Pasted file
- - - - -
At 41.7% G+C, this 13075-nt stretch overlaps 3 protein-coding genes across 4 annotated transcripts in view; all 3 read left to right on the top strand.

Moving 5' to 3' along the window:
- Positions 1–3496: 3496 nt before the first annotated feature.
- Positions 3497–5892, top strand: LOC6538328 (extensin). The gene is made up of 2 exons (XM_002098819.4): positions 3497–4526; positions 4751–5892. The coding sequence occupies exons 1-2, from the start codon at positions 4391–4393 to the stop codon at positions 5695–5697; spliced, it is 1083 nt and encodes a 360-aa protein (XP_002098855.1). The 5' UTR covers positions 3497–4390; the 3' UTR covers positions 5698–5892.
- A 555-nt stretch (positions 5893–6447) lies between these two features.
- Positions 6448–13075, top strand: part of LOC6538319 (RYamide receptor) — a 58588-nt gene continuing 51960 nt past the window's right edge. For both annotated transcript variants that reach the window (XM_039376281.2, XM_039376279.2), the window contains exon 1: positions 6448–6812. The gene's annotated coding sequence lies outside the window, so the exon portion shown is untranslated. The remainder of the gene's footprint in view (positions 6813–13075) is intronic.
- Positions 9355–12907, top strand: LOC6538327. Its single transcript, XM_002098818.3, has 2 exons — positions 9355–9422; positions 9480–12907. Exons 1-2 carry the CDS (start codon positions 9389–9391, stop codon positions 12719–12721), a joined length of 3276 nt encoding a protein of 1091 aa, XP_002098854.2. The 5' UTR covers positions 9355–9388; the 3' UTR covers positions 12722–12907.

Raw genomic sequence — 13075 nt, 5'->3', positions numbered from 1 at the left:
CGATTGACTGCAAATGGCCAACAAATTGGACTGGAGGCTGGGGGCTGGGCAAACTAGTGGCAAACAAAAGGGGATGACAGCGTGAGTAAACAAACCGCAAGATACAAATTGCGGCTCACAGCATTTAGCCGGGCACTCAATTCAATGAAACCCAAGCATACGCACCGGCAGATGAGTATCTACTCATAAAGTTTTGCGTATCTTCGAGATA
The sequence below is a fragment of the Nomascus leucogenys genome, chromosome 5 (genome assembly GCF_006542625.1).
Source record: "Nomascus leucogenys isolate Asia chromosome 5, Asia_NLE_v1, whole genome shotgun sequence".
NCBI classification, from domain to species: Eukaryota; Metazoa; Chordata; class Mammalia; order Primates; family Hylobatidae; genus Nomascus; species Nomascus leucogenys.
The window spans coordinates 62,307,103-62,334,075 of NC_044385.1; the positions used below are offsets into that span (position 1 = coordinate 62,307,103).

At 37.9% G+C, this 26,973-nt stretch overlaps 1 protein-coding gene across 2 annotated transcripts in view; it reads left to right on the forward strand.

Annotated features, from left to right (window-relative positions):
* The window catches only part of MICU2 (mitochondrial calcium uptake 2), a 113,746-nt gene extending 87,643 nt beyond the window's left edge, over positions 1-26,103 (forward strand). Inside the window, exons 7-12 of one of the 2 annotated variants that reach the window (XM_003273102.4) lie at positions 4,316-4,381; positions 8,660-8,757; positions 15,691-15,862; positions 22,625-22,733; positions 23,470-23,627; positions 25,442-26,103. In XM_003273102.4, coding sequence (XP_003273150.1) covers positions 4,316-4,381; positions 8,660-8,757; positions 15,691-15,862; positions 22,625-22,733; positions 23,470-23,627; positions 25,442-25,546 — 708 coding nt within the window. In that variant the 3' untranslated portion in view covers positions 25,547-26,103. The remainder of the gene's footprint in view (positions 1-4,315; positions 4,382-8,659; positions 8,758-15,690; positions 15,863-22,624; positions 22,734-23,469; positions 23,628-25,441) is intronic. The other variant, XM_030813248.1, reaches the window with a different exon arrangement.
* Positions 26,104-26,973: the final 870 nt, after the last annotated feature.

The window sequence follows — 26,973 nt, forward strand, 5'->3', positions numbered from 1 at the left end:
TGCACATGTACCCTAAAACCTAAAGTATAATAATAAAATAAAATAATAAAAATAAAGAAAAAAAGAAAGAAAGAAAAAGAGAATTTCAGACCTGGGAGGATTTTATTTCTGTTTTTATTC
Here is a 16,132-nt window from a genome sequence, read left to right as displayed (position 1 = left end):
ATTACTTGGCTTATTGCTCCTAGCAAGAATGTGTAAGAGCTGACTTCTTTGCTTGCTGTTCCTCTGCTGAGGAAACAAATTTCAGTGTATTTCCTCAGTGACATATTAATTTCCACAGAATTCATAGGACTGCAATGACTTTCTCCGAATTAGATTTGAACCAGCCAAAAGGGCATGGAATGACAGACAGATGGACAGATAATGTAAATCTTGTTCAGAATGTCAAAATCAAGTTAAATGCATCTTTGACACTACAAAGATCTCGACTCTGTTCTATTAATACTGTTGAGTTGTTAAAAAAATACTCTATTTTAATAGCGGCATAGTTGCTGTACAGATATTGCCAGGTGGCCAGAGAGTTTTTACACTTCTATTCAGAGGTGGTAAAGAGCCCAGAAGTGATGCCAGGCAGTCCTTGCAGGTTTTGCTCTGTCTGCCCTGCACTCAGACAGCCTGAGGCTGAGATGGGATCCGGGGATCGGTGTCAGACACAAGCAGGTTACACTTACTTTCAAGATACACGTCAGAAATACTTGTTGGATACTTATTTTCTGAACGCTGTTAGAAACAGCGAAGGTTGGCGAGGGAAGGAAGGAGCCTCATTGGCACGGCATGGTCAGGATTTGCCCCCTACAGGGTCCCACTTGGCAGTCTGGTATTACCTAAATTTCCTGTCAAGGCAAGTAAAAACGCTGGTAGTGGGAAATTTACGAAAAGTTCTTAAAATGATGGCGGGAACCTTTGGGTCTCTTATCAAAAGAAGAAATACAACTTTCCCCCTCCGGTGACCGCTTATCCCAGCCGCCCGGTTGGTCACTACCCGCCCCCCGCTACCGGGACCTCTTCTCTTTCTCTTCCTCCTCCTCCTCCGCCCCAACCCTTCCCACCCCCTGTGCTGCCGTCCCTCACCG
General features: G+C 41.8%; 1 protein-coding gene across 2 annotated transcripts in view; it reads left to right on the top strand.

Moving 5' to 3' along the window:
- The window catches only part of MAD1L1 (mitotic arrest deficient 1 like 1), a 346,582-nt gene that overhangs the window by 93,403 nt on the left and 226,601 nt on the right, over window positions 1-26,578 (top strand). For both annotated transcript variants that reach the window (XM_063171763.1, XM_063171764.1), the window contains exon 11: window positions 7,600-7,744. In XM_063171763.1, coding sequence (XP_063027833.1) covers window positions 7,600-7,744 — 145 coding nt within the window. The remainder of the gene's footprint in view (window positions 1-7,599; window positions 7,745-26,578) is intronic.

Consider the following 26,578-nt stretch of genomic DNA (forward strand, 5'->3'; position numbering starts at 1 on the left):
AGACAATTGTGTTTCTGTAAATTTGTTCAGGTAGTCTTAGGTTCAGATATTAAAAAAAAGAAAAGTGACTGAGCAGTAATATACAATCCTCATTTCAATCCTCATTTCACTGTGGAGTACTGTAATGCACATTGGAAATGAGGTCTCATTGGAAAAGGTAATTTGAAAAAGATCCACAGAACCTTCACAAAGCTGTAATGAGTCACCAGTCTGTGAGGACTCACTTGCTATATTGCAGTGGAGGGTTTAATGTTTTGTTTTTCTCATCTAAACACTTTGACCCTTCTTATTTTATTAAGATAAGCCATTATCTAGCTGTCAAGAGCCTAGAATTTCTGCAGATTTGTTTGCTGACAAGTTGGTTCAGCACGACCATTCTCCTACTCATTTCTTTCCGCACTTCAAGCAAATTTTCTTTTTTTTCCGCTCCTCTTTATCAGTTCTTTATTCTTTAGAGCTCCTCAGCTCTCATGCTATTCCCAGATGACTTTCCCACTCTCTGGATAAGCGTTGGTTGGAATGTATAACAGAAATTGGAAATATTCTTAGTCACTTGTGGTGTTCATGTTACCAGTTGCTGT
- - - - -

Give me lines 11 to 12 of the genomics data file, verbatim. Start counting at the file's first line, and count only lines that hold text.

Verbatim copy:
Source record: "Nomascus leucogenys isolate Asia chromosome 5, Asia_NLE_v1, whole genome shotgun sequence".
NCBI classification, from domain to species: Eukaryota; Metazoa; Chordata; class Mammalia; order Primates; family Hylobatidae; genus Nomascus; species Nomascus leucogenys.